Tagfood

A day in Bali – the villa, the beach, and the food

After just about a week of travel, we were pretty exhausted. Bali was a really welcome change. We could just literally do nothing and relax.

All of this was a part of our villa. I’ve never had such nice accommodations.

We got to try some Indonesian Roti. Each dish was like a dollar!! We watched the staff at the restaurant tossing and spinning the dough and everything. They have plain roti, roti with sausage, cheese, onions, or even dessert roti!

Warung Bunana

Getting around is pretty easy with the many taxis around or even a motorbike rental. I’ve read that there have been altercations between taxi drivers and Grab drivers, but I didn’t experience that while I was there, except for some areas clearly marked as not Grab friendly. There aren’t a lot of gas stations around, but a lot of stores fill up petrol in vodka bottles and sell them.

This section of the beach was part of a restaurant/bar/resort called Ku De Ta, and people could just sit back and enjoy a drink or two (cigars are on the menu too!) while enjoying the beach. Locals own the chairs on the beach and charge people to sit on them.

The waves were a bit strong for actual swimming though

We couldn’t chill on this beach, but we did have a pool in our villa! Mike made an amazing video tour of the villa in his video below!

I spent my time in the pool learning how to swim (at this point, I didn’t even know how to float). I started off being super uncomfortable even leaning back to float, and was really frustrated at not being able to do basic actions on the water. I looked up YouTube videos on how to float and tread water and eventually figured it out! We basically stayed in the pool until we got hungry for dinner – this time to try local seafood. Mike, if you’re reading this, you missed out by not recording this part.

Warung 24/7 has an option on the menu that serves a variety of barbecued seafood and it’s amazing – highly recommended for seafood lovers

After the meal, we went back in the pool. I practiced some more, and when I got tired, I floated on my back and gazed at the stars.

I was disappointed to leave this amazing villa, but alas, all good things must come to an end. The next day, we took the plane and flew back home, where we resumed our regular lives.

For my photos of Bali, click here.

A very brief tour of Reykjavik

Seeing that I spent so much time outside of Reyjavik, I really only spent a handful of hours here and there in this city. The best experience I had here was eating all the different kinds of stereotypical Icelandic food! On my first night staying in Reykjavkik, I had the “Icelandic Gourmet Feast” at Tapas Barinn. The name of that sounds totally like something like you would see from a tourist trap kind of place (I highly doubt locals eat this stuff on the regular), but everything was really good and I still recommend it even after going!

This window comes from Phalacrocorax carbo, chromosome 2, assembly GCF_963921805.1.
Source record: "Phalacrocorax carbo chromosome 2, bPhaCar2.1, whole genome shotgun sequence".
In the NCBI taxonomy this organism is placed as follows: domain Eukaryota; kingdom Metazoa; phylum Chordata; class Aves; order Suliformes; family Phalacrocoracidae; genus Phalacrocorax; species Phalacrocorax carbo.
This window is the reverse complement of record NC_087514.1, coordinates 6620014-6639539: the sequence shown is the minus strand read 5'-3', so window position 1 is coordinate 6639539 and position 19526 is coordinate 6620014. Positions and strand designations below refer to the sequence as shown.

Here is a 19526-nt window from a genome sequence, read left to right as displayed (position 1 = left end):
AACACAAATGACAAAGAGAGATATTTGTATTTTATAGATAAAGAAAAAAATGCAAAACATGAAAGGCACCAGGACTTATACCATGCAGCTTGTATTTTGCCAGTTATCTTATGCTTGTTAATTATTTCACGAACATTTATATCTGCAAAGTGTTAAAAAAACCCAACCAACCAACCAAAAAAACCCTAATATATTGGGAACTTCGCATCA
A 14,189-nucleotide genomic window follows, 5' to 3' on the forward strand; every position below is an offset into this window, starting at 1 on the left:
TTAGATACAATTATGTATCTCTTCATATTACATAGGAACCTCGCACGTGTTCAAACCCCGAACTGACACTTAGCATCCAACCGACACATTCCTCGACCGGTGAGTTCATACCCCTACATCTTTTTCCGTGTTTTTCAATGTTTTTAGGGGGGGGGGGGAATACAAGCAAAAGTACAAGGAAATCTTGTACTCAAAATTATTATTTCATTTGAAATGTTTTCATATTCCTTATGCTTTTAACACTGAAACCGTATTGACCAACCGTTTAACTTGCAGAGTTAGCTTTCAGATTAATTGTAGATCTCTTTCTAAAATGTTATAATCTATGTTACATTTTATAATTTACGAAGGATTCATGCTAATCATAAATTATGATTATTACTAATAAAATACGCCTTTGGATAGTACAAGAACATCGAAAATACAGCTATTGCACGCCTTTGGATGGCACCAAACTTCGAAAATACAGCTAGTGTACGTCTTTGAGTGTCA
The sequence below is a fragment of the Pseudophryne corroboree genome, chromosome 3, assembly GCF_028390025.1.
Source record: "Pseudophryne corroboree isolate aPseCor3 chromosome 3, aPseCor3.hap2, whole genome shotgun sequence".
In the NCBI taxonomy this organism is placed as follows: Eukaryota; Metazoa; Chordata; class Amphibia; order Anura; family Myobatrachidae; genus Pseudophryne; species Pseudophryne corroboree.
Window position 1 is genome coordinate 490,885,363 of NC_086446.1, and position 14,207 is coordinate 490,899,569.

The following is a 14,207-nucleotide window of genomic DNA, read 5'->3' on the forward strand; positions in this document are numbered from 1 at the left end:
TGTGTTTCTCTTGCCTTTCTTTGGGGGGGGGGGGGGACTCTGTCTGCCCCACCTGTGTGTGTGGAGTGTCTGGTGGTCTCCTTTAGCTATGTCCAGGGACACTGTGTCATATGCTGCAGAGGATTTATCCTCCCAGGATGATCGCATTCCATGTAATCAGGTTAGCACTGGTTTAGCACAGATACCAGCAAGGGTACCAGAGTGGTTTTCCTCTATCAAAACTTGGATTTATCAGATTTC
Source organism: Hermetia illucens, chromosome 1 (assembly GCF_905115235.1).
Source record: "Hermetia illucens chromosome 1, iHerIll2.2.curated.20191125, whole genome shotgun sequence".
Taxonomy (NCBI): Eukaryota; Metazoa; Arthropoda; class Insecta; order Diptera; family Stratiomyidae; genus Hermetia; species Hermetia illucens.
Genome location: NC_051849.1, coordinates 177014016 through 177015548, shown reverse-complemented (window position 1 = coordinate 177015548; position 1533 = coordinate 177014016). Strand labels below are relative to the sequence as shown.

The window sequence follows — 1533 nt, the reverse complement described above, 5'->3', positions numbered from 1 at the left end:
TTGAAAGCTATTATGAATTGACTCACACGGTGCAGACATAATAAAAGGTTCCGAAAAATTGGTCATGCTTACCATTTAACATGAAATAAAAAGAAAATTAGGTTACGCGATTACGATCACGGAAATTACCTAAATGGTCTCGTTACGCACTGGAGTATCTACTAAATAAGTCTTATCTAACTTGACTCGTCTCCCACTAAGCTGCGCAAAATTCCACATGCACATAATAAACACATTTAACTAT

Smoked puffin with blueberry “brennivín” sauce
Lobster tails baked in garlic
Icelandic arctic char with candy beets salad, asparagus and elderflower-hollandaise
Pan-fried blue ling with lobster sauce
Grilled Icelandic lamb tenderloin with beer-butterscotch sauce
Minke Whale with sweet potato mash and malt sauce
This was a lamb dish that I don’t remember what it was because it was on the house!
White chocolate “Skyr” mousse with passion coulis

I was totally sold on this meal even before I went to Iceland. The part of this meal that I was most excited for was the puffin and the minke whale! I had never eaten them before! Puffin is supposed to have a bit of a fishy taste to it, but since it was smoked, that taste wasn’t very strong. It doesn’t really have a distinct flavour and was a bit chewy. It tastes a bit like minke whale, and minke whale tastes like really chewy red meat – without the strong flavours like beef, and not that fishy. The lobster tails were also amazing. I didn’t even know lobsters can be this tiny, or maybe it was a crayfish that was lost in translation?

Oh and it’s true what people say about Iceland being really windy. I was told to open a car door slowly and to hold on tight as I open it to prevent the damage to the car door from swinging wide open from the wind.

Another place I went was Cafe Loki, just outside the Hallgrimskirkja. Everything tastes like what you’d expect, EXCEPT the thing in the middle. That is Hákarl, whcih is fermetted shark meat. Some people say it’s rotten shark.

This isn’t shark fin like what Chinese people like to eat, but this is actual shark meat. It’s a bit chewy and has a slightly sour flavour to it. Would not eat again.

After the meal, I checked out the Hallgrimskirkja. It’s a church, but the architecture on the outside is quite unique! It isn’t like the old baroque/gothic/etc style churches in a lot of parts of Europe.

I got to try some craft beers as well. They were pretty good – not better or worse than the craft beers I’m used to drinking. I do live in Seattle, so that might speak highly of Icelandic craft beers!

Clockwise from top left: 1) Viking lager; 2) Viking Rokkr; 3) Viking Red IPA; 4) Viking Stout; 5) Einstök White Ale; 6) Einstök Arctic Pale Ale

As a little bonus, I saw a guy get his ass kicked at the bar. Story was that the guy who got his ass kicked was being creepy towards some women and was asked to leave, but instead attacked the employee who happened to train in MMA…

That concludes my trip to Iceland! Photos here.

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